Cat fur clumping (also known as matting) is not only unsightly, but it is physically uncomfortable for cats – and in some cases painful. Cats with clumps in their fur may strike out at people who pet them over their clumps as they grow more tender over time from the fur pulling on the affected areas.
What Causes Cat Fur Clumping/Matting?
Cats are some of the world’s top natural groomers. Being animals that obsess over cleanliness, cats will spend the day licking their fur with their barbed tongues. These tongues function as combs and when a cat is properly taking care of themselves, their entire body should be soft and clean most of the time.
The constant licking of the fur stimulates the sebaceous glands in their skin, releasing oil into the fur to help lubricate it and keep it soft. When these glands aren’t stimulated, it becomes easier for the strands of fur to group together and get stuck in clumps.
Over time, things can change in your cat which can cause matting to occur. Sometimes weight gain can make it hard for your cat to reach certain areas on their backs, leaving those spots to dry up and clump up. Long-haired cats can become overwhelmed by their own fur if their owners do not brush it often enough. This can result in quite serious matting and a trip to the vet/professional groomers.
Please note that if your cat has stopped grooming altogether, this is not normal behaviour for them and you should contact your vet.
How to Remove the Matting from Your Cat’s Fur
There are a number of ways to do this, but one of the best ways is to distract and reward. Grab a pair of scissors with blunt tips but be sure they are sharp (you don’t want to be stuck cutting over and over on the same spot, this will stress out your cat), some treats, a cat brush, and some suggest using cornstarch or talcum, but that isn’t always necessary.
To recap, you will need:
- Blunt-tipped scissors
- Cat treats
- Cat brush
- Cornstarch/Talcum (Optional)
Step #1: Choose Your Moment
Do not attempt to cut clumping/matting out of your cat’s fur when they are not in a calm state of mind. A calm cat is more likely to go with the flow and not lash out when trying something new and invasive (such as cutting off matted fur).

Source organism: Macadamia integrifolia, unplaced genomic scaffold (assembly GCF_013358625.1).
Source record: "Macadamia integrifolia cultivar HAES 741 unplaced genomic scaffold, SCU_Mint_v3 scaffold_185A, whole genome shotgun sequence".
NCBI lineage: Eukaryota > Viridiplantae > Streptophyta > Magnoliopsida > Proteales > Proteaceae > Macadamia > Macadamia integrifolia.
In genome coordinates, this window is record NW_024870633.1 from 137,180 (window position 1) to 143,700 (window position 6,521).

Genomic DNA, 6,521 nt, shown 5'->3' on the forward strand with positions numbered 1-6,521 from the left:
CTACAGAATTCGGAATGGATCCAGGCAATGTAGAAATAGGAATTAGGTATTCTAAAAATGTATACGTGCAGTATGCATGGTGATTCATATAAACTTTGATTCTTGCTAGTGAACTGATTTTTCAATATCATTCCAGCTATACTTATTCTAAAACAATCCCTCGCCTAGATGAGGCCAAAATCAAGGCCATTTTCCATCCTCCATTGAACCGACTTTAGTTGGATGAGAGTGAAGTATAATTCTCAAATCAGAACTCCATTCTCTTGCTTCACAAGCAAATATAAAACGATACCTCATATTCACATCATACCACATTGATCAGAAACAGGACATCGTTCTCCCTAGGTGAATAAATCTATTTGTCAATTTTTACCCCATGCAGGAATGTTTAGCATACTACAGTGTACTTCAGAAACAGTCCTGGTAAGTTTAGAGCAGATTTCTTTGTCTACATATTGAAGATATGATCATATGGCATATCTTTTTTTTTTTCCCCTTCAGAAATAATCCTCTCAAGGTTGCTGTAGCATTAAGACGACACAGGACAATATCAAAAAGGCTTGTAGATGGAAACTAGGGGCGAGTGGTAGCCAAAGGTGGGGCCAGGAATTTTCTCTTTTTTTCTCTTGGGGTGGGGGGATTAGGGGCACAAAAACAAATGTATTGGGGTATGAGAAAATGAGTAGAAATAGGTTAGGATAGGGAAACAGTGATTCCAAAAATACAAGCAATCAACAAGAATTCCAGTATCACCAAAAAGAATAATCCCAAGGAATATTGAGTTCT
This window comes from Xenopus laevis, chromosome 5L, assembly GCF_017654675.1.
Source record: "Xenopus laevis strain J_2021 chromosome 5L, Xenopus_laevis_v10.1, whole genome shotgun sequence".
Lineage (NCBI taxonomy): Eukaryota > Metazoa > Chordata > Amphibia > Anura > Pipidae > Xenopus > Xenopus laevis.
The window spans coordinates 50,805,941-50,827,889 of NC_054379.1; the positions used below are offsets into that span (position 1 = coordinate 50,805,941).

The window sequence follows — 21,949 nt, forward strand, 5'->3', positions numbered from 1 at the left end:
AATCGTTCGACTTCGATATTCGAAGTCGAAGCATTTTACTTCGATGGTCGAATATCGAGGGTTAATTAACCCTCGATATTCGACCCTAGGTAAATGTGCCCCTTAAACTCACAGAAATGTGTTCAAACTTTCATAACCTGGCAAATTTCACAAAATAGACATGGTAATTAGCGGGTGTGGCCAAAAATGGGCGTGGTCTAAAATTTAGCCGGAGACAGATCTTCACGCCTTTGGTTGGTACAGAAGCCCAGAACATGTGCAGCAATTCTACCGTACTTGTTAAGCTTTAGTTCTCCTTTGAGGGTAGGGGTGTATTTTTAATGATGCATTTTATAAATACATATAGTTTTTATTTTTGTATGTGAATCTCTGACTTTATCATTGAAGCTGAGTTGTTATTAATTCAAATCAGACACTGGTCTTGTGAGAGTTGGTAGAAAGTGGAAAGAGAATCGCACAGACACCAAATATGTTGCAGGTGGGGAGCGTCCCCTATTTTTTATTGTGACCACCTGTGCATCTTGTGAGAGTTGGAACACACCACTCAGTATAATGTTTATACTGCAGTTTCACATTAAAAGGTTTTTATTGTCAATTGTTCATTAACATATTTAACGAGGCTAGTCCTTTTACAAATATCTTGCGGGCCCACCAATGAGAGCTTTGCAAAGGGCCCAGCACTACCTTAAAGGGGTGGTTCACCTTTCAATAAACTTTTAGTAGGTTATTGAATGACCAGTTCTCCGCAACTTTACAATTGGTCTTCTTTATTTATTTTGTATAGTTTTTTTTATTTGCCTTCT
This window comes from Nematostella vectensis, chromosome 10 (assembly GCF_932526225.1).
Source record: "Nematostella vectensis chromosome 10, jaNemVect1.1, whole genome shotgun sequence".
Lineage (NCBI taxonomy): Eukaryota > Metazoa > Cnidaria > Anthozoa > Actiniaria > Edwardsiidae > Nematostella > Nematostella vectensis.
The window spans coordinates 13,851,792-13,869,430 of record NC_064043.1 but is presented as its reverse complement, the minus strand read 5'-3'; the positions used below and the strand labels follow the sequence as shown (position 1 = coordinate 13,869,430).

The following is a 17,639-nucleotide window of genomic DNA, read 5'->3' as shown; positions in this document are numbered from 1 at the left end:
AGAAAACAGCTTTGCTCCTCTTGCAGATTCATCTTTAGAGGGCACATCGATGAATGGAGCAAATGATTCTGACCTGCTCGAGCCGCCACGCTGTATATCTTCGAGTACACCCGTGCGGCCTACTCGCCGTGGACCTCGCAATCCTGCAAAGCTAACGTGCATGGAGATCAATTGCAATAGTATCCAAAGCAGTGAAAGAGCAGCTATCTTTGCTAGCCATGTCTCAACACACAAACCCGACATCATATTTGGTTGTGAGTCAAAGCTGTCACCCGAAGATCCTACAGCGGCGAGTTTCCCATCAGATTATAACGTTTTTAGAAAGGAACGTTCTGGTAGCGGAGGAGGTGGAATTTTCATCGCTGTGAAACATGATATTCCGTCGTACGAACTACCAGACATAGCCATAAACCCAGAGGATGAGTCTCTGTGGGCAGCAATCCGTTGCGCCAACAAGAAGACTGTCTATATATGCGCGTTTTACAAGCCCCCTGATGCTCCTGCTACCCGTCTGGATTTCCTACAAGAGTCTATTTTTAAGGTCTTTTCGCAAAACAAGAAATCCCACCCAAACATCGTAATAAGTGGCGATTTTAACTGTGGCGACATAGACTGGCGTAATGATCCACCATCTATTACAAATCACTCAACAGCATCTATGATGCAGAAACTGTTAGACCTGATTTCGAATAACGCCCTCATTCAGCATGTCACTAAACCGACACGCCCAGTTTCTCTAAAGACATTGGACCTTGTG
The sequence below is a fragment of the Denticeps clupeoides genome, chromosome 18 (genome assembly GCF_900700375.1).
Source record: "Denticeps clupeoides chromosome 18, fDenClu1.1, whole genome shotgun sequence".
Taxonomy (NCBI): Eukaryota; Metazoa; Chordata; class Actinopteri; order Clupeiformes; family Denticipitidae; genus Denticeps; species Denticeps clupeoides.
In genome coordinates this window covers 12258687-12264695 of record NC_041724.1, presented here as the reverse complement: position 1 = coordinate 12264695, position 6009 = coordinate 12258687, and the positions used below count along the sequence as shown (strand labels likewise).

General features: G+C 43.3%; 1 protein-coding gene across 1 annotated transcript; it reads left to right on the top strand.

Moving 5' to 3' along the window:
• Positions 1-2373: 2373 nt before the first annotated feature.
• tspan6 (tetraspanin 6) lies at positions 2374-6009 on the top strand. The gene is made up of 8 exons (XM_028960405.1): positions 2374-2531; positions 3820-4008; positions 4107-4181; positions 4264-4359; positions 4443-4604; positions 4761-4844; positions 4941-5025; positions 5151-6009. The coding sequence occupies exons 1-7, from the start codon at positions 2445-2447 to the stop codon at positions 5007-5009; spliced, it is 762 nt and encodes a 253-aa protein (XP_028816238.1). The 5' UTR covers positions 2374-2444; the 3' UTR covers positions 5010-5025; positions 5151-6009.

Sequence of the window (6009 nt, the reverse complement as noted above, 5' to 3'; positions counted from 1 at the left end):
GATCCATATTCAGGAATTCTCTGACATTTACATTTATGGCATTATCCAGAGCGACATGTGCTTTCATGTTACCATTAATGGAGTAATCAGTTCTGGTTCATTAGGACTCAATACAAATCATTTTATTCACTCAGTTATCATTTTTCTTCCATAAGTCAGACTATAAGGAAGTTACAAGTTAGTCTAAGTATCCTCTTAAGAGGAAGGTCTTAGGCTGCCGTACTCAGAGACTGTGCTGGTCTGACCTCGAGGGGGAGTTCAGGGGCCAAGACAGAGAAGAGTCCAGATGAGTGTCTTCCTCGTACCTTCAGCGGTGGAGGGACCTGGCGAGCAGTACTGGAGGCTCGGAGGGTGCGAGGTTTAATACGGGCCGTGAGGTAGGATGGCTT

Step #2: Prepare the Clumping/Matting
How bad are the clumps? Are there many of them? Only a few? Is your cat a long-hair or a short-hair? Will this be a difficult job or just a quick one? For a quick job, you can get away without using talcum or cornstarch. One or two small clumps on a short-haired cat are not as big a deal as several clumps on a long-haired cat.
For a short-haired cat, feel the clump a few times, get the cat used to you touching that area, and prepare yourself mentally for how you are going to snip it out when the moment is right.
For a long-haired or seriously matted cat, this is where you would add the talcum or cornstarch. Gently rub it into the fur and onto the matted areas. Be gentle here as the matting can be quite painful.
Step #3: Get the Treats Ready
Treats play a big role in this process. Some cats might not even blink at snipping out their clumps, but most will need treats.
Some cats are more docile than others, and with those, you might be able to get away with snipping and then rewarding with treats. For the cats who like to move around or don’t trust the process yet, put a small pile of treats on the ground and let them saddle up to eat a few. Then, cut out the matting while they are enjoying the food.
Step #4: Comb out the Mat
Once you have cut out the majority of the clump, gently comb the area with a cat brush to smooth out any leftover pieces of the matting. Sometimes it can be hard to get it all out, but with the majority removed, you might be able to comb out the rest. The keyword here is gentle. The cat is likely already sensitive in the spot where you just removed the clumping, and without any fur to cover it, you may be brushing onto skin in some areas.
After removing the matting from your cat’s fur, your thoughts may turn to prevention. How do you stop this from happening again? Regardless of your cat’s fur length, daily combing or at least a weekly deep comb is important for maintaining a healthy coat. As mentioned earlier in this article, the most important part of maintaining healthy cat fur is the stimulation of the sebaceous glands. If your cat is unable to stimulate these glands, you need to help them do so.
Some cats also see positive changes in their ability to maintain their fur without clumping/matting after weight loss. This can be brought on by a change in diet or increased exercise. For more information on how to help your cat healthily lose weight, talk to your vet.